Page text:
Then she found a chest full of fabric and clothes, an old record player with a big horn, and a weird square treadmill with a big while belt attached to it. With each new item, she looked with fresh interest and anticipation until the next find. After she was done, she surveyed the room again and wondered what they were all used for? How old they were? And who they belonged to?

“There’s a tale for each one of these treasures,” great aunt Gertrude said as she hobbled up the stairs with her cane. Cammie was so entranced in her adventure she didn’t even hear her coming.

“Is this an attic auntie?” Cammie helped her sit in a big velvet chair she uncovered. 

“It was an attic when the home was built, but when there were more kids in the family than bedrooms, it was used as a bedroom. Over time, it became the final resting place for all their treasures.”

“Who?” Cammie asked.

“The Cole women, of course. Each piece tells a tale of the women in our family.” Gertrude pointed to the vanity.

“That dressing table belonged to Victoria. She was a flapper in the 1920’s and was the life of the party. She was killed in a car accident at 22. They found those little gold boxes of snuff powder on her.”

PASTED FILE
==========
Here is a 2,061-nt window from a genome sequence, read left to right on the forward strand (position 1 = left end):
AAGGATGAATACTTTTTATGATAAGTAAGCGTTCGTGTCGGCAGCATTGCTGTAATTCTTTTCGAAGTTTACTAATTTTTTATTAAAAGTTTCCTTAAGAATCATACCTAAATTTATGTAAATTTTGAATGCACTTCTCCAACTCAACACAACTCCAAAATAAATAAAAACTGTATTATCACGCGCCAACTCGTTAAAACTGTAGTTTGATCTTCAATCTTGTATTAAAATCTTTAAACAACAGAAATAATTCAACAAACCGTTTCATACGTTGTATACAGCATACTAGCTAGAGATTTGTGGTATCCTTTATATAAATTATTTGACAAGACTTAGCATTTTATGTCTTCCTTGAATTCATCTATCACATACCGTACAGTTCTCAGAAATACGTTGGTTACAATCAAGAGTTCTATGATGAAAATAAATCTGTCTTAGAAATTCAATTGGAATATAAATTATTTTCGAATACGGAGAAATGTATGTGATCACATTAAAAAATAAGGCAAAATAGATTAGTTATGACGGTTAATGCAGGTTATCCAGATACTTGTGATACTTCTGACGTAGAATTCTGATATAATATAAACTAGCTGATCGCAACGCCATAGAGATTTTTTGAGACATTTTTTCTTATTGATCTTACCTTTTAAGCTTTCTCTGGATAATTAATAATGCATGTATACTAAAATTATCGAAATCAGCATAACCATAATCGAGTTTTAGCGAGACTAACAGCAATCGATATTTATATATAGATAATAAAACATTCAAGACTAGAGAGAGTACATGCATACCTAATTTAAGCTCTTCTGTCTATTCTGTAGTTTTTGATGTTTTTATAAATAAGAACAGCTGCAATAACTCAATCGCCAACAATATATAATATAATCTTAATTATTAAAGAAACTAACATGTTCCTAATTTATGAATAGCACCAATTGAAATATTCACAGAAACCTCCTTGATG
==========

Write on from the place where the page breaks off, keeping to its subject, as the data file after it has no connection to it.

“The chest was brought here on a stage cross-country from Pennsylvania in 1870. It contained everything Mary’s family owned. Can you believe that? She became a seamstress and made custom dresses for all the richest women in town.”

“What’s with the horn on this record player?” Cammie asked.

Gertrude laughed. “It’s called a Victrola. It was Emily’s most prized possession. She took it all the way to California in 1910 when she tried to make it as a singer in Hollywood. She sang in movie theaters during silent pictures.”

“And oh, the bookcases. Aren’t they marvelous? Lillian was the librarian until 1950 when she died at 85. She kept her favorite books in that bookcase. She was considered the smartest women in town – like a walking encyclopedia. It was Lillian who started the golden book of Cole women.” Gertrude motioned to the giant book lying atop the bookcases.